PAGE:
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Selecting The Best Wet Dry Vac For Your Workshop

Selecting The Best Wet Dry Vac For Your Workshop

Specifications Summary - Wet Dry Vacuum

  • 5 Gallon Canister
  • 3-5 HP
  • Wheels and on-board storage
  • A drain if you expect to use often for removing water

Product Recommendations - Wet Dry Vacuum

Wet-dry vac uses

A wet/dry vacuum is certainly not the first thing that comes to mind when you think about which power tools you should be buying.  I know that I certainly did not think about buying one when I first moved into my house but I received one as a gift and now I am really glad that I did.  These vacuums are great for cleaning up saw dust, wood chips, dirt and other heavy items around your garage or work area.  If you have done any demolition work then you know how big of a mess you can create.  You could sweep it with a broom but it is much faster to do it with wet dry vacuum.  I was also grateful to have one any time I have done some drywall work as I can run the vacuum as I am sanding and most of the dust is immediately swept into the canister rather than floating around the room and layering our furniture with dust. I had to replace about 250 square feet of drywall on my ceiling and having this vacuum was very handy during the demolition and the finish work.  You really do not want to vacuum a large amount of drywall dust into your standard home vacuum.  The dust is extremely fine and it seems to live in your vacuum for ever.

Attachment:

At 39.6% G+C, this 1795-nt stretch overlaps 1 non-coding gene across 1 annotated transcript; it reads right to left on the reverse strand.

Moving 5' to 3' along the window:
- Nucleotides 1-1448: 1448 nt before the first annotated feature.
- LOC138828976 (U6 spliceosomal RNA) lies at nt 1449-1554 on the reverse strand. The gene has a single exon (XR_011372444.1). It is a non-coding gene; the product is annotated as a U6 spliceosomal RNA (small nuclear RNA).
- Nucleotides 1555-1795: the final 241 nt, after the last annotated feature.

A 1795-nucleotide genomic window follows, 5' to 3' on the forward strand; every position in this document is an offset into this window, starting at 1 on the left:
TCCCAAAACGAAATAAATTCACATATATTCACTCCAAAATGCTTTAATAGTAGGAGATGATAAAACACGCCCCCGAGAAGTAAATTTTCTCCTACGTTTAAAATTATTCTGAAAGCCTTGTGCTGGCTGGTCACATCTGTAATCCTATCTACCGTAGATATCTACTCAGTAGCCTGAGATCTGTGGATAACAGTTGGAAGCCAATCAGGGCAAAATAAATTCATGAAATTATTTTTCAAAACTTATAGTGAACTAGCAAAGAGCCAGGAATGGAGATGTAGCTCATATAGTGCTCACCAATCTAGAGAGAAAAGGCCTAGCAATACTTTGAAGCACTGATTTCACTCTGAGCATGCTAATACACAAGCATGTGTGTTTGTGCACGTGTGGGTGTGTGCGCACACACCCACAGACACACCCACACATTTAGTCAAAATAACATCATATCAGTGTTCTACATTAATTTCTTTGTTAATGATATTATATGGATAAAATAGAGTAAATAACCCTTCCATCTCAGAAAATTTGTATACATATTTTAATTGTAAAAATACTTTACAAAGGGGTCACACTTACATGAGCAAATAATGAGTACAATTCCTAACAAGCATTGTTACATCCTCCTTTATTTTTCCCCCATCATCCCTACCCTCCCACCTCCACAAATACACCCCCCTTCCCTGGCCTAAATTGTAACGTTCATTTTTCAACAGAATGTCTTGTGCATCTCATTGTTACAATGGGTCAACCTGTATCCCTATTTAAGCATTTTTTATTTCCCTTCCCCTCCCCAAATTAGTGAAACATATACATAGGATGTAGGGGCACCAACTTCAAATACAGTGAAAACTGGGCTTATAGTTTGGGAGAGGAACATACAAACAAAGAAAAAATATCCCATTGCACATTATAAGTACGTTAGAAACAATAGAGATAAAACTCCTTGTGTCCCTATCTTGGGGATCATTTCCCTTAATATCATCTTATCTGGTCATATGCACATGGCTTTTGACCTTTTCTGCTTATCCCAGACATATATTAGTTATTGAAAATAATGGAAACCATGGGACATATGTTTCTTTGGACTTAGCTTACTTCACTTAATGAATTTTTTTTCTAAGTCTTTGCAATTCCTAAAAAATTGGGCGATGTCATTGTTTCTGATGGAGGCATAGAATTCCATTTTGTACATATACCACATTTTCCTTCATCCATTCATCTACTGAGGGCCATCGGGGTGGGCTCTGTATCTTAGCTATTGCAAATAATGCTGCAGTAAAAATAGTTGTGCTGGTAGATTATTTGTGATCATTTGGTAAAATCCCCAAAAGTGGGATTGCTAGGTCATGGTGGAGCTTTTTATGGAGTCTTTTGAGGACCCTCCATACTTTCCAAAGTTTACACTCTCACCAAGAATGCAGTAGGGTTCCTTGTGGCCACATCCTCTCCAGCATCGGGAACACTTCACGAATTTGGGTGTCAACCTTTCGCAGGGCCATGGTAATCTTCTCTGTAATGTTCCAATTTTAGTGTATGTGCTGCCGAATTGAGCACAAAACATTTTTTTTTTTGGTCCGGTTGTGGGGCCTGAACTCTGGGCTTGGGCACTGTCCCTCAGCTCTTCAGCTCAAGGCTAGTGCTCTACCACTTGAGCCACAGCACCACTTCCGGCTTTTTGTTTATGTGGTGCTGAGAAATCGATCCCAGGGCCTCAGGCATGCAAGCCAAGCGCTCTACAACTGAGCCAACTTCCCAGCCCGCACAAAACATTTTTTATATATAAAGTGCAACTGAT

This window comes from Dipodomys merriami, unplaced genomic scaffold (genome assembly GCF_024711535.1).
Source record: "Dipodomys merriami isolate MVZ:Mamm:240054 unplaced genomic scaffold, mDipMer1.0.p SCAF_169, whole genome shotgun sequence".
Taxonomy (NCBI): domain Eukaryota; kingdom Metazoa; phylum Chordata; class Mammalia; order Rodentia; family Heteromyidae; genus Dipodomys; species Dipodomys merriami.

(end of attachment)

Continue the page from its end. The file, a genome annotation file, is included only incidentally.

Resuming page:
The wet dry vacuum is also my ‘go-to’ whenever I want to vacuum my car.  It can pick up the big stuff and the fine sand.  There are also kits that you can buy that are made specifically for automobile cleaning that attach to your wet dry vac.  

And to address the “wet” part yes, you can vacuum up several gallons of water right into your canister.  The amount of water you can remove at one time depends on how large a canister you have.  Ever have a water heater leak, a tub overflow or maybe an air conditioner drain line back up and spill?  All good times to have a wet dry vac on hand.  Speaking of air conditioner drain lines, did you know that you are supposed to clean those out every few months?  Well, when you do clean them out and the water solution is coming out of the drain very slowly or maybe not all, then you probably have a clog in the pipe somewhere.  You can take your wet/dry vacuum and place the hose at the end of your drain pipe and create enough suction to clear the pipe of any debris or mold build up.

Wet dry vacuum attributes

- How messy are you? -